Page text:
The State of Utah
Current Law Pertaining to Medical Marijuana
In the State of Utah, in alignment with Federal Law, Marijuana remains classified as a Schedule I drug, carrying a penalty of 6 months to 15 years in prison if convicted of possession (including paraphernalia) of less than one ounce to 15 pounds respectively and mandatory sentence of 5 years if convicted of selling marijuana.
In 2014, the State Legislature adopted a legislative measure providing an exception for patients diagnosed with severe intractable epileptic seizures to use Low-THC/High CBD cannabidiols extracted from Hemp plant varieties for treatment. However, this exception did not apply to patients, including children, suffering from other severe conditions that would otherwise benefit from CBD therapies. The measure did not prevent prosecution of caregivers and made no provisions for access (i.e. growing plants or dispensaries).
Medical patients who qualify under the law are required to register for “tax stamps” that identify them as qualified patients and doctors recommending CBD treatment must also register by email: firstname.lastname@example.org
In 2015, ballot measures and other legislation was introduced to broaden the medical use of cannabis to other patients that would benefit, but all fell short of required votes to either pass legislation or qualify for a ballot measure.
The Utah Medical Association supports broad medical use, but the Mormon Church has publicly condemned such legislation, which has influenced both public perception and legislative action.
Current Law Pertaining to Hemp:
Cultivation of Hemp, a variety of sativa L. cannabis with less than 1% of tetrahydrocannabinol (THC) has been authorized by the state for industry or research purposes only.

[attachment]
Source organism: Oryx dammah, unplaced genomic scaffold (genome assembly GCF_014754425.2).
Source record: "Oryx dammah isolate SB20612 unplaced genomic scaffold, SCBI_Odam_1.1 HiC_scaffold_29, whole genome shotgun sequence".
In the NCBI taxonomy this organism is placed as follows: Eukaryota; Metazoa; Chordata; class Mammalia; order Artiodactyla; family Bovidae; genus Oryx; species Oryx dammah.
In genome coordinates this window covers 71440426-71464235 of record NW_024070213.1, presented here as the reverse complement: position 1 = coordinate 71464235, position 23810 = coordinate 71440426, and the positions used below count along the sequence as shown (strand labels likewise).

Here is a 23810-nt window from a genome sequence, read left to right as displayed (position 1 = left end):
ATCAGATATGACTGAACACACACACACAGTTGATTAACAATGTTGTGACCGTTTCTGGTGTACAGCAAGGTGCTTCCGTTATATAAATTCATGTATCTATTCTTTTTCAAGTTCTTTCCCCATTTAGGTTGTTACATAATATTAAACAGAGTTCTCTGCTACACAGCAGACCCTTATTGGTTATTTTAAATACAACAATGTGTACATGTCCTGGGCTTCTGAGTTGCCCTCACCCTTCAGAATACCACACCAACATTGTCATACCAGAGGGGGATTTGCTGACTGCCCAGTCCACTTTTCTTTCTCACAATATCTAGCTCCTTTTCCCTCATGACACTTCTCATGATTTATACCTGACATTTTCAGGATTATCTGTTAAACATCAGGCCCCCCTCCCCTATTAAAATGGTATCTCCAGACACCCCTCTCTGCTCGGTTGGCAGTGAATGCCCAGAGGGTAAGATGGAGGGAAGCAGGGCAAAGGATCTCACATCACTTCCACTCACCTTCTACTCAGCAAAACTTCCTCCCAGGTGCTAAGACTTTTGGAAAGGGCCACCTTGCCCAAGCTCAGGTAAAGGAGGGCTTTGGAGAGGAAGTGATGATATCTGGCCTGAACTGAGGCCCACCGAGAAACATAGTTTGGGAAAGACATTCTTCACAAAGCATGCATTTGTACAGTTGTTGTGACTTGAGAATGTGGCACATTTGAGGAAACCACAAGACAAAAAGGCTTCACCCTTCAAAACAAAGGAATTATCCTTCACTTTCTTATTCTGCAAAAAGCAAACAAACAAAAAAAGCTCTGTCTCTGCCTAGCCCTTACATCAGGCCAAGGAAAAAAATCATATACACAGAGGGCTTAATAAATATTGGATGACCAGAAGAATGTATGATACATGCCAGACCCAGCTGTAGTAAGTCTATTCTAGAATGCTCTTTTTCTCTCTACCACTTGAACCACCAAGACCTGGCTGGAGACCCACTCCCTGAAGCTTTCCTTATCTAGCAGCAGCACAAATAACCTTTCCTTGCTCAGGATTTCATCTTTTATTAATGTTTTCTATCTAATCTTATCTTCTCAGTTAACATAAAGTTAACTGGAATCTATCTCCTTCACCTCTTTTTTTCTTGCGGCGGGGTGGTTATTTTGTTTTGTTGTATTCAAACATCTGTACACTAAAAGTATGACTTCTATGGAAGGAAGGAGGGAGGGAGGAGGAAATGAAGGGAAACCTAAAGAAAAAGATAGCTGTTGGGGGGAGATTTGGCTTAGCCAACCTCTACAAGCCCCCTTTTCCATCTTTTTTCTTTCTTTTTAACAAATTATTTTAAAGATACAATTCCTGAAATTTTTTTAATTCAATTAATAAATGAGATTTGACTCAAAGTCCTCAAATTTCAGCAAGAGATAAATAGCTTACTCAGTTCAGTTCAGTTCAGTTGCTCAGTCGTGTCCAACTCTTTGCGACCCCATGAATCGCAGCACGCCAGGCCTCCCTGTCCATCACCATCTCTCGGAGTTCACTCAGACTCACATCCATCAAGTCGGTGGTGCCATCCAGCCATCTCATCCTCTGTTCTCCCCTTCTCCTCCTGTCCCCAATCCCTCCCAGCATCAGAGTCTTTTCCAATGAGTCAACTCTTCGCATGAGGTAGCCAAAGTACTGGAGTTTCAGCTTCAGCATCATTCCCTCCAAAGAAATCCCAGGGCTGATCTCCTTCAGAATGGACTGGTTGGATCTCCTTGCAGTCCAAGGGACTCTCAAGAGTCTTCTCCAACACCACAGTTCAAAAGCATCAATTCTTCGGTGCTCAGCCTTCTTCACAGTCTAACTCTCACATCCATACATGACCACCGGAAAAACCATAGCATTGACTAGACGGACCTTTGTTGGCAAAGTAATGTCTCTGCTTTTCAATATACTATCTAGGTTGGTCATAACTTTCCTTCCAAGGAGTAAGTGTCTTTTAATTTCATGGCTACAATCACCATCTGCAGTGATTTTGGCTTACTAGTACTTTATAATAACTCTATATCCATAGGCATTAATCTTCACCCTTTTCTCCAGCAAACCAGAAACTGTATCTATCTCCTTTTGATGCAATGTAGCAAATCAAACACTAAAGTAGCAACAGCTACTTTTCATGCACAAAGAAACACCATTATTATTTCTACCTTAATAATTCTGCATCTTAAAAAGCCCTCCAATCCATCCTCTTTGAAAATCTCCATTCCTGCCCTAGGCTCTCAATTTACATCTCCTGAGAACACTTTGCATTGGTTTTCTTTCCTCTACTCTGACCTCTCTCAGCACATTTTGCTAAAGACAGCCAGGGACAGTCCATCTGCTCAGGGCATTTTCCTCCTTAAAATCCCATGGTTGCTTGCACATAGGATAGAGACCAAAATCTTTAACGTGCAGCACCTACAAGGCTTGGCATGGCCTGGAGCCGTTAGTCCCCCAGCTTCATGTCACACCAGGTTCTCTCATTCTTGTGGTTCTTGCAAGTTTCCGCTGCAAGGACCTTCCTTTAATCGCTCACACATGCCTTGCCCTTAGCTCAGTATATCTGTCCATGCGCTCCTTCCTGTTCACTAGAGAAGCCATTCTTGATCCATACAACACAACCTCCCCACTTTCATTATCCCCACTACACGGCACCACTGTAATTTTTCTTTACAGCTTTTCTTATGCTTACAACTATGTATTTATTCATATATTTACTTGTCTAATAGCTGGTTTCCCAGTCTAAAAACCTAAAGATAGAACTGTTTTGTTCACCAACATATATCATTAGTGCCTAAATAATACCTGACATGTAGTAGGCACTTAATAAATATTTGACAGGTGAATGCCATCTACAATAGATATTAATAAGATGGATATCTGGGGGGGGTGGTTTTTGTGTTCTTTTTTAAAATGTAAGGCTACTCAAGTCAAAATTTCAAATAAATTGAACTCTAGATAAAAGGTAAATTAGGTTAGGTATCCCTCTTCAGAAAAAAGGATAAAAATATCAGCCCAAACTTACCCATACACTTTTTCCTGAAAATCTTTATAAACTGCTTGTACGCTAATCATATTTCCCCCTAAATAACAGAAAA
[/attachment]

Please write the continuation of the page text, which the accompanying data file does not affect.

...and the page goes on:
S.B.0073 – Medical Cannabis Act – Awaiting 2nd Reading
On February 4, 2016, Senator Mark B. Madsen introduced S.B. 0073, the Medical Cannabis Act, which would lift some of the restrictions and be more aligned with 23 other states that have legalized broad use of “whole plant”cannabis for medical treatment as recommended by physicians. S.B. 0073 has received recommendation from the Judiciary, Law Enforcement and Criminal Justice Committee and is scheduled for a second reading in the next session. This bill is endorsed by the Utah Medical Association and strongly opposed by the Mormon Church.
S.B.0089 – Medical Cannabidiol Amendments – Awaiting 2nd reading
On January 26, 2016, Senators Evan J. Vickers and Brad M. Draw introduced S.B.0089, which expands upon current Cannabidiol legislation enacting provisions that would include other severe medical conditions not included in original legislation. This would also tighten regulation and registration of doctors and patients. S.B.0089 received recommendation from the Senate Health and Human Services Committee and is scheduled for a second reading in the next session. This bill is endorsed by the Mormon Church, and opponents argue it is not broad enough to benefit all patients that require Medical Marijuana treatment.
S.C.R. 11 – Concurrent Resolution and Appeal to Congress to Reclassify Medical Cannabis as a Schedule II Drug – Currently in Committee
On February 9, 2016, Senator Brian E. Shiozawa sponsored S.C.R. 11, a resolution to reclassify marijuana as a Schedule II drug in the State of Utah and concurrently urge Congress to do the same. The bill, which has the endorsement of the Utah Governor, was introduced to the Senate Rules Committee and has been sent to the Senate Health and Human Services Committee for review.
By changing federal classification of marijuana from a Schedule I narcotic to a Schedule II drug if successful, S.C.R. 11 would pave the way for passage of S.B.0073 to expand use of medical marijuana to all patients for which such any form of cannabis would improve their health by removing obstacle cited by opposition to S.B.0073.
Utah Chapter of NORML: http://norml.org/chapters/ut
Utah Cannabis Coalition: https://utahcannabiscoalition.wordpress.com
Utah Department of Commerce Paper Consequences and Recommendations about Conflicting State and Federal Law
Utah State Legislation Website: A comparison of S.B.0089 and S.B.0073
News and Articles Related to Utah Marijuana Laws:
Salt Lake City Tribune – Mormon Church Against Madsen’s Utah Marijuana Bill
ABC News (AP) – Mormon Church Utah Opposes Medical Marijuana Bill
The Cannabis Reporter – Sweet Small Remedy: A Mother’s Bitter Fight to (Legally) Save Her Child